LOGISTICAL SUPPORT AREA 7, Kuwait -- For the 1st Force Service Support Group's Medical Battalion, saving the lives of Marines is top priority. During Vietnam, Marines were transported and treated rapidly after an injury due to the small and compact battlefield. In comparison, during the Gulf War a spread-out battlefield posed a problem because it took much longer to transport and treat injured Marines due to a swift desert battle.
Eleven years later, Marines are back in the Middle East planning for possible medical
casualties if ordered into combat operations. This time, instead of devising a faster way to transport injured back to the rear for care, Navy medical service providers have become more mobile themselves.
The Shock Trauma Platoon is that bridge to span the vastness of the modern day battlefield to treat Marines faster and in turn saves lives.
The Marines and sailors of the STP hail themselves as the most mobile medical provider on the battlefield because they will provide Level I care while still staying mobile. By moving from location to location on the battlefield and in the case of a casualty needing more specialized care; they will be evacuating patients to Surgical Company LEVEL II Casualty Treatment Centers.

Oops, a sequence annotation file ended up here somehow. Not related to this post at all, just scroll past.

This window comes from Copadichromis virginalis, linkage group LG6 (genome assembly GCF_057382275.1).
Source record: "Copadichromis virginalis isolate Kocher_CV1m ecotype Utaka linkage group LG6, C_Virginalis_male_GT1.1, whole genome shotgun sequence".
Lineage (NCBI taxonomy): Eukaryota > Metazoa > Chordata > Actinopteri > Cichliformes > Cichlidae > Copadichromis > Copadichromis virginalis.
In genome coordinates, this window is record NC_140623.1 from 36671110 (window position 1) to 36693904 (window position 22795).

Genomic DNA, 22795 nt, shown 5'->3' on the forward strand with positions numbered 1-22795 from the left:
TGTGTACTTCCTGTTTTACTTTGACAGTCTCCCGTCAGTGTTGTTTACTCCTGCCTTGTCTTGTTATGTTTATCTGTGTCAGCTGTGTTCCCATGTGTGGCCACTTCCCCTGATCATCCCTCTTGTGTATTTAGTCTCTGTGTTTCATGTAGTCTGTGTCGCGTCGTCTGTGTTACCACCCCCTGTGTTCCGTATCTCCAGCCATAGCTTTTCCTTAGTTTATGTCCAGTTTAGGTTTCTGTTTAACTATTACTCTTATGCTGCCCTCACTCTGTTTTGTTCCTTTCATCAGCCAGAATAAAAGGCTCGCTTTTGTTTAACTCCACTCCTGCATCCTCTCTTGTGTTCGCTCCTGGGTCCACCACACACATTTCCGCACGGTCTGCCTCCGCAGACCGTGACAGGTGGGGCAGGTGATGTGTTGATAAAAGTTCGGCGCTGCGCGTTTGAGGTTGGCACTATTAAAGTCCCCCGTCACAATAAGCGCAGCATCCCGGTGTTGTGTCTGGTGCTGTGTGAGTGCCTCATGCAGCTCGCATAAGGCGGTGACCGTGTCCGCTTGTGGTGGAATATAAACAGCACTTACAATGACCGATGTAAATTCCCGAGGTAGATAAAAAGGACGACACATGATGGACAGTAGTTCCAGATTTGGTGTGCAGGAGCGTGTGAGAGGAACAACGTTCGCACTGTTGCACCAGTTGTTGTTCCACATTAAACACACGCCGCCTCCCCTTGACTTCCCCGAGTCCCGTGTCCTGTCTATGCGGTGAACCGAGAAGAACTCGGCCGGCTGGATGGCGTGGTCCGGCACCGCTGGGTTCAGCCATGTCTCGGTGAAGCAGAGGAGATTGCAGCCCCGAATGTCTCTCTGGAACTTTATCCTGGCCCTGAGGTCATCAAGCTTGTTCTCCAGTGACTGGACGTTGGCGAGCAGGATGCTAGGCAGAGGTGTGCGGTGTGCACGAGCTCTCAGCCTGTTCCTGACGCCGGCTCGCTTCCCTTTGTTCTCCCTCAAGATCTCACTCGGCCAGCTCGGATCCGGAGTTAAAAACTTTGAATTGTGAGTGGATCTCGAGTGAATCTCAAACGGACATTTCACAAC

In the event an STP needed to be moved to another location, the Marines and sailors are able to tear down their two-tent facility in one hour and build it back up in two hours.
An STP is made up of Marines and sailors - board-certified emergency room physicians, duty corpsmen, physician's assistants, corpsmen, motor transport drivers, electricians and communication Marines. Also, a Marine security team and a team of landing support specialists are associated with an STP.
Each STP employs two trucks that tow a generator and a water bull, two ambulances and one HMMWV. In the case an STP needs to move quickly on the battlefield, they have the capabilities to go airborne on two CH-46s.
The first step in the medical process after a person suffers an injury is the buddy-care
step. If more help is needed, a corpsman is called up and the corpsman will do what he can to help the patient. The STP comes into play when the patient needs Level I medical care.
There they can treat respiratory problems; gun shot wounds, burns and most other
life-threatening injuries. In the case that Level II care is needed the STP will evacuate the patient to the Forward Resuscitative Surgical System site. There they have surgeons, anesthesiologists, nurses, operating room technicians and basic corpsmen.
"We treat Marines, (enemy prisoners of war) and other friendly forces all the same," said Cmdr. Peter B. Mishky, an emergency medical physician with Combat Service Support Company 117's STP. "We will even treat civilians if it doesn't hinder the mission, but for everyone the nature of the injury dictates order."
There will be STPs spread all over the battlefield, which will facilitate medical care to save lives on a battlefield that has become far more complex since Desert Storm.
Because officials are expecting a fast battlefield, medical care is required to meet the needs of fast moving mobile units. The STP is that answer that will prevent unnecessary deaths, bringing our Marines and sailors back home to awaiting families and friends.